I’m often asked for a various lengths of my bio and this is one version I gave recently:
Kate Swaffer is a published academic and author, an international speaker, an activist, and a dementia and aged care consultant; she is a retired nurse, has a Masters of Science in Dementia (Distinction, 2014), and is a published poet. Kate is the only Australian to be a full member of the World Dementia Council, is a board member and the SE Asia Regional Ambassador for Alzheimer’s Disease International (ADI), and is the current Chair, CEO & a Co-founder of Dementia Alliance International (DAI). (2017)
I also consider myself a generous and kind person. But just like you, I (and DAI) have bills to pay…
Having basically been plagiarised again last week, this time rather blatantly, I have decided it is time to post this blog. Maybe I should be flattered or take it as a compliment, but really, being ‘published’ in the Guardian (a re-write of my own articles on language and my list of 20 things not to say to people with dementia), under someone else’s name is mildly annoying.
Part of this particular blog had actually been sitting in the drafts folder since receiving a quote in a comment a while ago on one of my blogs about not working for free by Susan Macaulay. Being plagiarised is similar to not being paid for your work, in my humble opinion, and would not be allowed in academia, so I am not sure why magazines or newspapers allow it. Anyway, do consider subscribing to Susan’s blog if you don’t already, as her personal experience of supporting her mother with dementia, and her willingness to speak up even when what she might say ensures she receives a bit of pushback, is refreshing. Susan is a fellow poet, and her poems are poignant and beautiful.
My quote above (in orange) has also been inspired by Susan’s reply to anyone who asks her for her expertise. She gave me permission to use hers verbatim, but I have modified it to my own circumstances. This quote is one is one I found on Google.images.com, and I have seen versions of it posted at art shows as well.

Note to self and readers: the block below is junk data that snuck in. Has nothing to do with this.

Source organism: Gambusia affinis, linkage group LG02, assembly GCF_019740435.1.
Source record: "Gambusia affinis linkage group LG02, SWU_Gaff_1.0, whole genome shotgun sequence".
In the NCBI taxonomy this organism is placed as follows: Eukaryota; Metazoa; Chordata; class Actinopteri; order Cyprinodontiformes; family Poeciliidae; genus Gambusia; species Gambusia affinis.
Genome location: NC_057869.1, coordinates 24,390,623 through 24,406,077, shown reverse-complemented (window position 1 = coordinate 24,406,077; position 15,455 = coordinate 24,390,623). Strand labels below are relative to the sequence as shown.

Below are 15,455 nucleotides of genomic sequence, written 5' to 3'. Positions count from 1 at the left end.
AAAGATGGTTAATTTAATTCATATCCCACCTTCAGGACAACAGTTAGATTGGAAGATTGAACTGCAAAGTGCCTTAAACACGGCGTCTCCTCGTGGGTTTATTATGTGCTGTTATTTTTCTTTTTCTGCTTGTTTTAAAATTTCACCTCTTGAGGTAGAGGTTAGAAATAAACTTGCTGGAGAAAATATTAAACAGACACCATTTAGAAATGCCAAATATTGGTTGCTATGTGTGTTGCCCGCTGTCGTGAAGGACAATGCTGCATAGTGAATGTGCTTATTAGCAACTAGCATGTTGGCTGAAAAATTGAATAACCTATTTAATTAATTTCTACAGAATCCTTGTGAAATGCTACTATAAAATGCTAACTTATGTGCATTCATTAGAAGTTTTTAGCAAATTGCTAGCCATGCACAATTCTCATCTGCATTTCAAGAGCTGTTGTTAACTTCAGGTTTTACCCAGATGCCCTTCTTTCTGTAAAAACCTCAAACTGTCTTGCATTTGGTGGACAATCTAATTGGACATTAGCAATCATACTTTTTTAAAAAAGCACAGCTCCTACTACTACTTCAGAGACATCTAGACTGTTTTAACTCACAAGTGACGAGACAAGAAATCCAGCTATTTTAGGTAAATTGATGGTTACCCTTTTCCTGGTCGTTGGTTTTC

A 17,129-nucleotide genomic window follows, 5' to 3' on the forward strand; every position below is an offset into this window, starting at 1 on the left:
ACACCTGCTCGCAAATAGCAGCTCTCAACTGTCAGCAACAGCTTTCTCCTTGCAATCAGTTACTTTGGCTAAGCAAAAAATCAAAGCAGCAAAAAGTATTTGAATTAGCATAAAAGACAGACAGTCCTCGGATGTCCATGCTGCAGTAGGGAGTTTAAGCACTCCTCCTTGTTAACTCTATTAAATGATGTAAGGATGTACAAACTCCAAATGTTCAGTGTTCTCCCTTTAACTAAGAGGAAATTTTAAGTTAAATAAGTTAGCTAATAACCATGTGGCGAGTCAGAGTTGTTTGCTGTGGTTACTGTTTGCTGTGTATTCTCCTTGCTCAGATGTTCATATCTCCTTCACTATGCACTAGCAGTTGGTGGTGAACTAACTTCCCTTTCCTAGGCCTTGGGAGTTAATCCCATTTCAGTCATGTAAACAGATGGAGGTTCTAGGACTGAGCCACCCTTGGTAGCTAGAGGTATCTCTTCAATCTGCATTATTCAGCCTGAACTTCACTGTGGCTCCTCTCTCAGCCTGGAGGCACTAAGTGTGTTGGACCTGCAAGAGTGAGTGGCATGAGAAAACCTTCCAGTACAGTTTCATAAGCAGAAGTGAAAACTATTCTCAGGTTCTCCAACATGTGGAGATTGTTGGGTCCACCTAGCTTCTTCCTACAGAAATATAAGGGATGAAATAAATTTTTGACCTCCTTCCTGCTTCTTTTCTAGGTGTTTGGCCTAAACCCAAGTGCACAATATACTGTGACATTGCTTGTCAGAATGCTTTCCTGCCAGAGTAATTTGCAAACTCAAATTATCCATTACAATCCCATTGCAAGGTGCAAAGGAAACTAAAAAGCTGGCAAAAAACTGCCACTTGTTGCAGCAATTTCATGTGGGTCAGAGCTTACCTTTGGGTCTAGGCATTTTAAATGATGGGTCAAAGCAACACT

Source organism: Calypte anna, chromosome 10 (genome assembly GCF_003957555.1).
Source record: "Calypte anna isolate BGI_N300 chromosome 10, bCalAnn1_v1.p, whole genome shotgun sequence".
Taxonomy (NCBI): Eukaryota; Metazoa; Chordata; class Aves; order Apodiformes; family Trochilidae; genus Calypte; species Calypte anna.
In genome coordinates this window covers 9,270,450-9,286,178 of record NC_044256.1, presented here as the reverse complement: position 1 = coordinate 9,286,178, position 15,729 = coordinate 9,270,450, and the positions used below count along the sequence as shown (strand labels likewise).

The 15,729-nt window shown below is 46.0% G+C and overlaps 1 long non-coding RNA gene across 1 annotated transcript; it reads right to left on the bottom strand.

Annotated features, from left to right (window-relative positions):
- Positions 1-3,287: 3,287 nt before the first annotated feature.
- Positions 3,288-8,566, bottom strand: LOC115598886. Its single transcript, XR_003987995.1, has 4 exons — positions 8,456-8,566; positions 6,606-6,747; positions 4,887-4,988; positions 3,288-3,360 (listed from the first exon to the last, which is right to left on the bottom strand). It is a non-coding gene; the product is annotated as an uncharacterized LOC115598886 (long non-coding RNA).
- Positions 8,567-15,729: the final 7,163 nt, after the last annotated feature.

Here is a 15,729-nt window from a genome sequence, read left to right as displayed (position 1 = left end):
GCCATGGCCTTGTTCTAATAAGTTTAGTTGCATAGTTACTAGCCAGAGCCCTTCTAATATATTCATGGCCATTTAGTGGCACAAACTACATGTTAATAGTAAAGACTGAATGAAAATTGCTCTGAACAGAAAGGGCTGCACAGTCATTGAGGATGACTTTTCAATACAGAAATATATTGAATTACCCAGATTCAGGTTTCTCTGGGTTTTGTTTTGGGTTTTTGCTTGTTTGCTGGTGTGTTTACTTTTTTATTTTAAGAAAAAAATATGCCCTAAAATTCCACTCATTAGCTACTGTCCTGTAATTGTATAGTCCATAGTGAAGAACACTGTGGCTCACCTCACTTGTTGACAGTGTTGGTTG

To me, it is extraordinary that people are happy to automatically put their hand in their purse to pay for new clothes, shoes, haircuts and colours, new furnishings in their home, travel for holidays or weekends away, attend conferences for their education, pay other consultants, expect to be paid themselves for their own work, but don’t yet want to pay people with dementia, and many other advocates in this area, a reasonable fee, or indeed, no fee at all.
For example, many times I am asked for advice to set up new businesses, dementia programs, help with speeches, provide an ‘expert consumer voice’ and so on, (consulting) and some even offer to visit me in Adelaide from interstate or overseas (yes, they are prepared to pay for their own airfares, accommodation, and sometimes ask for days of my time), without also offering fee.
Last year, I had a research team ask me to run a half day focus group, including find the 12 participants, set up the questionnaires, and report back on it, for no fee, and when I politely asked for a fee (actually, a donation to DAI), they offered $50, even though their institution was willing to spend approximately $15,000 on flights, accommodation, food, and other expenses like funding a venue for me to run it. Surprisingly, I declined the offer.
Perhaps I am unrealistic in wanting fairness and equity for all?
In the case of wanting advice from people with dementia, in most cases, because people without dementia can continue to ‘use’ this cohort by getting it for free from newly diagnosed people, it is going to be a constant issue, and with a new person diagnosed every 3.2 seconds somewhere in the world, that is relatively easy to find someone willing to re-engage with life. We almost all experience having our lives pulled out from under us at the time of diagnosis, so being asked to be involved is often exciting and gives us meaning and purpose in our lives again, also a reason why many advocates find it hard to pass the baton.